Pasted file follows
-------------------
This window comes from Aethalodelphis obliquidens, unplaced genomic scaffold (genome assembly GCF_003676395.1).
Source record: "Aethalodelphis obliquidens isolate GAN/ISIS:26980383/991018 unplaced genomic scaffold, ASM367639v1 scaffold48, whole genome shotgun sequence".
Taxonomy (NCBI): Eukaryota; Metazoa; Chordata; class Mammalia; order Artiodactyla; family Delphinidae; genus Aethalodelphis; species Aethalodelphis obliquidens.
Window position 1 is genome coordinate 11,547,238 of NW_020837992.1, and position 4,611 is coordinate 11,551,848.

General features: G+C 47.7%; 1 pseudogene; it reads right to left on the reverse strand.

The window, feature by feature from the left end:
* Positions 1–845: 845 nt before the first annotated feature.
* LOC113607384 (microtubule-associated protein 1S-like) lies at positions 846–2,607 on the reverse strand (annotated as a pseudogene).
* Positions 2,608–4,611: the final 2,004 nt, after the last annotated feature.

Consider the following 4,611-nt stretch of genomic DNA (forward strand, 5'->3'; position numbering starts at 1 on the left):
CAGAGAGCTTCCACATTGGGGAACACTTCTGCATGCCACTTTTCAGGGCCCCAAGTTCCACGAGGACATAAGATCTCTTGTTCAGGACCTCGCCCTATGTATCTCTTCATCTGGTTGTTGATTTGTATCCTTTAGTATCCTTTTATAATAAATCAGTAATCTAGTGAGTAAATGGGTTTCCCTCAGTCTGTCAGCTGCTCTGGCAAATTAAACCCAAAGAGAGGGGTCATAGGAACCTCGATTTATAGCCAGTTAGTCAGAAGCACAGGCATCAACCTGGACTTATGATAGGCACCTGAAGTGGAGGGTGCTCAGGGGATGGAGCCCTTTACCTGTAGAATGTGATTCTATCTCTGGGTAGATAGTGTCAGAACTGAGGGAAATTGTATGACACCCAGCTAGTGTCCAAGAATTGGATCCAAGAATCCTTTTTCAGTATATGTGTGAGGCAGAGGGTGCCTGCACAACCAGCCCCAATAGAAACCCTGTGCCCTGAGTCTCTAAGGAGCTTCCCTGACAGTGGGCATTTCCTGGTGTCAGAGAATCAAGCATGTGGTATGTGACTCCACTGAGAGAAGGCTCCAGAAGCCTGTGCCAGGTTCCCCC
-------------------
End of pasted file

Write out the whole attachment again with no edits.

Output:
This window comes from Aethalodelphis obliquidens, unplaced genomic scaffold (genome assembly GCF_003676395.1).
Source record: "Aethalodelphis obliquidens isolate GAN/ISIS:26980383/991018 unplaced genomic scaffold, ASM367639v1 scaffold48, whole genome shotgun sequence".
Taxonomy (NCBI): Eukaryota; Metazoa; Chordata; class Mammalia; order Artiodactyla; family Delphinidae; genus Aethalodelphis; species Aethalodelphis obliquidens.
Window position 1 is genome coordinate 11,547,238 of NW_020837992.1, and position 4,611 is coordinate 11,551,848.

General features: G+C 47.7%; 1 pseudogene; it reads right to left on the reverse strand.

The window, feature by feature from the left end:
* Positions 1–845: 845 nt before the first annotated feature.
* LOC113607384 (microtubule-associated protein 1S-like) lies at positions 846–2,607 on the reverse strand (annotated as a pseudogene).
* Positions 2,608–4,611: the final 2,004 nt, after the last annotated feature.

Consider the following 4,611-nt stretch of genomic DNA (forward strand, 5'->3'; position numbering starts at 1 on the left):
CAGAGAGCTTCCACATTGGGGAACACTTCTGCATGCCACTTTTCAGGGCCCCAAGTTCCACGAGGACATAAGATCTCTTGTTCAGGACCTCGCCCTATGTATCTCTTCATCTGGTTGTTGATTTGTATCCTTTAGTATCCTTTTATAATAAATCAGTAATCTAGTGAGTAAATGGGTTTCCCTCAGTCTGTCAGCTGCTCTGGCAAATTAAACCCAAAGAGAGGGGTCATAGGAACCTCGATTTATAGCCAGTTAGTCAGAAGCACAGGCATCAACCTGGACTTATGATAGGCACCTGAAGTGGAGGGTGCTCAGGGGATGGAGCCCTTTACCTGTAGAATGTGATTCTATCTCTGGGTAGATAGTGTCAGAACTGAGGGAAATTGTATGACACCCAGCTAGTGTCCAAGAATTGGATCCAAGAATCCTTTTTCAGTATATGTGTGAGGCAGAGGGTGCCTGCACAACCAGCCCCAATAGAAACCCTGTGCCCTGAGTCTCTAAGGAGCTTCCCTGACAGTGGGCATTTCCTGGTGTCAGAGAATCAAGCATGTGGTATGTGACTCCACTGAGAGAAGGCTCCAGAAGCCTGTGCCAGGTTCCCCC